Wednesday, July 25, 2012


We've been asked to comment on the effects of sequestration on the government contract and subcontract community.  The first thing we thought of was the misuse of terminations for default.  When programs and contracts under them are on the cutting board, the proper mechanism for cancelling them is termination for convenience.  But what we've seen in the past is that some contracting officers decide instead to set the contractor up for termination for default.

Termination for default allows the government to move the funding off the contract.  Conversely, funding must be left on the contract pending resolution of the termination for convenience settlement proposal.  Thus, the contracting officer has a funding motivation for turning the cancellation into a termination for default.

Termination for default also shifts the burden of contract administration and all the contract risks to the contractor.  No termination contracting officer needs to be appointed and there is no administrative burden on the government.  There will be no reprocurement since the requirement is going away.  The contractor must defend the termination for default action.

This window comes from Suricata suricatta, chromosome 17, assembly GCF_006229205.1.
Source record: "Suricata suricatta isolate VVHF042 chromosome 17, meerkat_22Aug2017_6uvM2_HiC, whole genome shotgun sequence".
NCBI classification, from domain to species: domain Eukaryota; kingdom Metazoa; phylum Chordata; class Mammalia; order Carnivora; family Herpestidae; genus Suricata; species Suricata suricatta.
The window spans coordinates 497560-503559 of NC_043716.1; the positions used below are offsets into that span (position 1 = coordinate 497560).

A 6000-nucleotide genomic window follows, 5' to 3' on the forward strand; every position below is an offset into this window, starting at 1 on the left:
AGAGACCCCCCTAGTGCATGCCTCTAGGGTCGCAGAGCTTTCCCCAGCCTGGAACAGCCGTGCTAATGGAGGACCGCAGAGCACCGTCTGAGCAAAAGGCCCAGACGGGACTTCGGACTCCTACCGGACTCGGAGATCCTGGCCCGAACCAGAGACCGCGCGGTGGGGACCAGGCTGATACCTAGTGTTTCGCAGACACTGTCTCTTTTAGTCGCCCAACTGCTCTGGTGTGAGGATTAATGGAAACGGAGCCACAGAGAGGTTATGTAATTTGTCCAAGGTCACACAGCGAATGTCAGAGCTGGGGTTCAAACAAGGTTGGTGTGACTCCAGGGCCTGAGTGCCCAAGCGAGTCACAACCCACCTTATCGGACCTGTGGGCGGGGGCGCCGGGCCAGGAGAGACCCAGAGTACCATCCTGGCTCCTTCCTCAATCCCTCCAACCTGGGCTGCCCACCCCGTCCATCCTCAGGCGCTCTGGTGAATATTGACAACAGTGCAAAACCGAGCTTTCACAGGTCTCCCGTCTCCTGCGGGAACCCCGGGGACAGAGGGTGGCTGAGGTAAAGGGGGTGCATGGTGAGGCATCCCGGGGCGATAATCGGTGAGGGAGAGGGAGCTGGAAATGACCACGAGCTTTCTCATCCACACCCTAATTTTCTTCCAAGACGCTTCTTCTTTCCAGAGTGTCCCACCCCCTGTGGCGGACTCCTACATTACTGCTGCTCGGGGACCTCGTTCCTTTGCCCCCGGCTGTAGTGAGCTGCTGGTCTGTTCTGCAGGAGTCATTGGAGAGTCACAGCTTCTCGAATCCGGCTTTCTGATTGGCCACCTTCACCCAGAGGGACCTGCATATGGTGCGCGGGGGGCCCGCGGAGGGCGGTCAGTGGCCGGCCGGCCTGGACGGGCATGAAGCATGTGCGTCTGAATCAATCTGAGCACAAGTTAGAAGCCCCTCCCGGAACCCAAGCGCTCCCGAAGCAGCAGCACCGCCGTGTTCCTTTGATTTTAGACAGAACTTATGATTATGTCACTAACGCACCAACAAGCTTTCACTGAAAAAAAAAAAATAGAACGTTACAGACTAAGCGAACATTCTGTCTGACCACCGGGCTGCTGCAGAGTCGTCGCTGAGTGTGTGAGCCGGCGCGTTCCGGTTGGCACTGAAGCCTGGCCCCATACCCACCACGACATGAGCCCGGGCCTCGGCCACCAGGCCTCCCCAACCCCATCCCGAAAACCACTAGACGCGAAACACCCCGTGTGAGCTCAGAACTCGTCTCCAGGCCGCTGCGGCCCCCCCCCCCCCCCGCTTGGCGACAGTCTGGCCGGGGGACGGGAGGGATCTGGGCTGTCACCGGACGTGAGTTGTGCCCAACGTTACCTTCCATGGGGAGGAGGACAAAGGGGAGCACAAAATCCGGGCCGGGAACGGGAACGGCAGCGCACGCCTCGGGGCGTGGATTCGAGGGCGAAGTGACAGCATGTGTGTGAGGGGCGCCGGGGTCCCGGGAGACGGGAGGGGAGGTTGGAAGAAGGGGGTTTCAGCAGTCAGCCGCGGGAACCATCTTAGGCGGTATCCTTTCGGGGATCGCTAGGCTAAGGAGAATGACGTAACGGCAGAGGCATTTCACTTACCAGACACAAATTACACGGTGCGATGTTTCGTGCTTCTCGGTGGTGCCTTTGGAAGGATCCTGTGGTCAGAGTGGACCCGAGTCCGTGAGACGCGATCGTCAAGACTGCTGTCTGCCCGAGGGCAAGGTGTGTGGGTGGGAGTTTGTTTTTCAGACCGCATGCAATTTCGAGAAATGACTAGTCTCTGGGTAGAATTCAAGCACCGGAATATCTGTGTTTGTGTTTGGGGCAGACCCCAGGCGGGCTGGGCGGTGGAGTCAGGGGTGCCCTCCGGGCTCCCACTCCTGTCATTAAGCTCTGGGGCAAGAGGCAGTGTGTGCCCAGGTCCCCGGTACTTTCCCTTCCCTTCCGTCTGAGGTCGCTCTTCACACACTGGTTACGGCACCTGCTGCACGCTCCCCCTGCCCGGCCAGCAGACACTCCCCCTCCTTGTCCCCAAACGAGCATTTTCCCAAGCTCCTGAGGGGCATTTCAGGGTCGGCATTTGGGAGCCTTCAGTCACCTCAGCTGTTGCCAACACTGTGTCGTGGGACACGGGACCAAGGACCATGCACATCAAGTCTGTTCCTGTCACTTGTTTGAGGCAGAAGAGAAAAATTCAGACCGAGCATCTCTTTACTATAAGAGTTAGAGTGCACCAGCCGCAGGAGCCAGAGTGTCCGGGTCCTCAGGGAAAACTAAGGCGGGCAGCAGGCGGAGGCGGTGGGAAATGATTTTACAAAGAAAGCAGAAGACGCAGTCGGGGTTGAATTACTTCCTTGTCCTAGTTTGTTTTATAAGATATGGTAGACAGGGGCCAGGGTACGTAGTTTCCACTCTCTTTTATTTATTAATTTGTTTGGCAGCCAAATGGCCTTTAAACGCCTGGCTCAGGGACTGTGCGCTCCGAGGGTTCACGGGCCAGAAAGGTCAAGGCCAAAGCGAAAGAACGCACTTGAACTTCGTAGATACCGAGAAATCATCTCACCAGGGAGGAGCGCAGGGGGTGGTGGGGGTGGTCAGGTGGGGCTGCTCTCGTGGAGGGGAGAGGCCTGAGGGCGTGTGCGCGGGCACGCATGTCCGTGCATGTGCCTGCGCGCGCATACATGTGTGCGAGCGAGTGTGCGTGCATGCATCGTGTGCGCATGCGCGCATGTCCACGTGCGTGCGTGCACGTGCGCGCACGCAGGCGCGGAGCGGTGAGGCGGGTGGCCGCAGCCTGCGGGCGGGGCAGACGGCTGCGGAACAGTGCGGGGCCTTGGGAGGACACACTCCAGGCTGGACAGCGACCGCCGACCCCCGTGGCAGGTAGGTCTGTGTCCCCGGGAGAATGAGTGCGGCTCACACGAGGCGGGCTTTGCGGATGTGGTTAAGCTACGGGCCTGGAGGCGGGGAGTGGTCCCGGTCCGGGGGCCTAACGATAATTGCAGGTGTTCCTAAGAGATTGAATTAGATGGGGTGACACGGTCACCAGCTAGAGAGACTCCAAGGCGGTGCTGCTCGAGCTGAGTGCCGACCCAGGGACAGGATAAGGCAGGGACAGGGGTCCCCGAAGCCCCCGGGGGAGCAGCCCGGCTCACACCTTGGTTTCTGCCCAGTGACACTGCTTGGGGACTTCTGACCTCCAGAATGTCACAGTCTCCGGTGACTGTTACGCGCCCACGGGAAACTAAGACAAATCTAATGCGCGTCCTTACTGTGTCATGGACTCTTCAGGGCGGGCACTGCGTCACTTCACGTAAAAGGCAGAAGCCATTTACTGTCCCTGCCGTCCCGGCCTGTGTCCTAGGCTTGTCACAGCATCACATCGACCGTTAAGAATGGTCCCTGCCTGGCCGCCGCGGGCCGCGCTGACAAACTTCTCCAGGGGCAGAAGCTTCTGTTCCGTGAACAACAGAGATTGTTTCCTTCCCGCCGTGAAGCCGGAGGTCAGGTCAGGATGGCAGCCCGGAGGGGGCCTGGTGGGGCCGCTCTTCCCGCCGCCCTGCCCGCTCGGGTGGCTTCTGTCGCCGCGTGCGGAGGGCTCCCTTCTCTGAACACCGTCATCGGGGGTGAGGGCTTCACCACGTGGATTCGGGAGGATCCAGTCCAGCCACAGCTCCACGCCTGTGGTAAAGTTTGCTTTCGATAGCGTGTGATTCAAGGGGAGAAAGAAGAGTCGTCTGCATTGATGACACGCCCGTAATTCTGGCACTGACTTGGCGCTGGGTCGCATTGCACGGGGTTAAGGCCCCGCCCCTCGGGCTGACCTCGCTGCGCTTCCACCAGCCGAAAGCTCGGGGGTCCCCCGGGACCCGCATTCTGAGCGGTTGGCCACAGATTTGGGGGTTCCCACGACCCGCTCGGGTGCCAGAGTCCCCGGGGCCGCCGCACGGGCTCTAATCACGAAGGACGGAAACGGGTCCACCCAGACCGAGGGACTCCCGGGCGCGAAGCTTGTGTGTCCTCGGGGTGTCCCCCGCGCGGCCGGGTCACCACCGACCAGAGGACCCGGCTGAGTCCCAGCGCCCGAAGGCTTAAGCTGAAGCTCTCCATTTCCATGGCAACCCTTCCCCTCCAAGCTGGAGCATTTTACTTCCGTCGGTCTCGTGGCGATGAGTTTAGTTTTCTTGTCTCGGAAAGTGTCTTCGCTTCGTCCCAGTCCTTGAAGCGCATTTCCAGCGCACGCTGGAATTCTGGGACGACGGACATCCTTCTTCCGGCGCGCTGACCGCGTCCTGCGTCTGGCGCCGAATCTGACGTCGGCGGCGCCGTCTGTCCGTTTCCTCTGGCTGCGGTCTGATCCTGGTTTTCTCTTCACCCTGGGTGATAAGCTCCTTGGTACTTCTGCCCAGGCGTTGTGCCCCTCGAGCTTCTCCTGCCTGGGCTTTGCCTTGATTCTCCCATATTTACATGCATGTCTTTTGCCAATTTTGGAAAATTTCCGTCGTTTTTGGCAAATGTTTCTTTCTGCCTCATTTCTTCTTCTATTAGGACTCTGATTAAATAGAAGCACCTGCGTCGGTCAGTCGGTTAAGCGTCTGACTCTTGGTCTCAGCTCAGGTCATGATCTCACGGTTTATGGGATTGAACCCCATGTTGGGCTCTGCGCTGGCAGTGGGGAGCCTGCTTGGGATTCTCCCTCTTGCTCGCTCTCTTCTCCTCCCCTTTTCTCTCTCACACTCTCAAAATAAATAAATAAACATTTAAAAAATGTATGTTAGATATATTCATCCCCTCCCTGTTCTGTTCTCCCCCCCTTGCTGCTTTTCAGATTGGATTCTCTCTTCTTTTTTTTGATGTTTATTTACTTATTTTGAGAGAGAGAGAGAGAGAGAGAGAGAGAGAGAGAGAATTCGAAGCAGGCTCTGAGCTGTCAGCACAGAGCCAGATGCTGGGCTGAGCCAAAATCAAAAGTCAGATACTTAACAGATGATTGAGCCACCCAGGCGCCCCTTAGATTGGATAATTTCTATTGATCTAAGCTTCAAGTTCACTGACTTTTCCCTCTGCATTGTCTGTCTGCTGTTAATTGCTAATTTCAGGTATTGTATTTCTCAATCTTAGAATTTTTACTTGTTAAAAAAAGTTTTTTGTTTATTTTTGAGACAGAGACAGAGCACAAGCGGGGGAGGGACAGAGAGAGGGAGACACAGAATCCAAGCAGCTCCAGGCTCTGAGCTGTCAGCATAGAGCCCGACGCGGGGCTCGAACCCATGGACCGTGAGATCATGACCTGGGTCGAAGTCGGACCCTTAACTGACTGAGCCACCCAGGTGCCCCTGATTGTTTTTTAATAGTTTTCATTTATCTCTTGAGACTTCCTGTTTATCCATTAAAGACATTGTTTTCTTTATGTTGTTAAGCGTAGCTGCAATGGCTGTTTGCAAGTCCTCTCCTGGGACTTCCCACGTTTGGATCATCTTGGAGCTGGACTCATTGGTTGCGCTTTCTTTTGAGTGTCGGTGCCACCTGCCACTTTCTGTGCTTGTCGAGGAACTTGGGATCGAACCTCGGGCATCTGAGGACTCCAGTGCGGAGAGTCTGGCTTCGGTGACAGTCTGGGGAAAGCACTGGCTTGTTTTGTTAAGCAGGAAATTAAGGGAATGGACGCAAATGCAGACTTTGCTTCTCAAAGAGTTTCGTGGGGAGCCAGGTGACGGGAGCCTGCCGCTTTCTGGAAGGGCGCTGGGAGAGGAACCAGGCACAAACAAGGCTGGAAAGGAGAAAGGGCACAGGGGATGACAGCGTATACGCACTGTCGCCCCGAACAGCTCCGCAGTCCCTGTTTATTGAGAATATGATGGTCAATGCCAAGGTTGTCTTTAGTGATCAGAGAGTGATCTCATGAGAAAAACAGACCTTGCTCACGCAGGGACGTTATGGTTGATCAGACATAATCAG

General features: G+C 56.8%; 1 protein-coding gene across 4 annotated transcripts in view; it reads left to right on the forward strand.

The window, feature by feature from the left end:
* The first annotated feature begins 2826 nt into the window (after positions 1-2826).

In defending the termination for default, it may take the contractor up to four (4) years of litigation to obtain a conversion of the termination to one for convenience which finally entitles the contractor to payment under the convenience termination clause.  We have seen many termination for default cases where the government has delayed the litigation for up to and sometimes longer than 4 years.

So our initial comment on sequestration is a warning of the dangers of providing the government the incentive to place all the burden on the contractor to eventually be paid its costs of termination.  There is no question that the proper contract mechanism for implementing sequestration is termination for convenience.  But we are concerned that sequestration may result in the misuse of termination for default to at least postpone the government's liability.

Stay tuned.  We'll discuss what contractors should do about this in another article in the near future.

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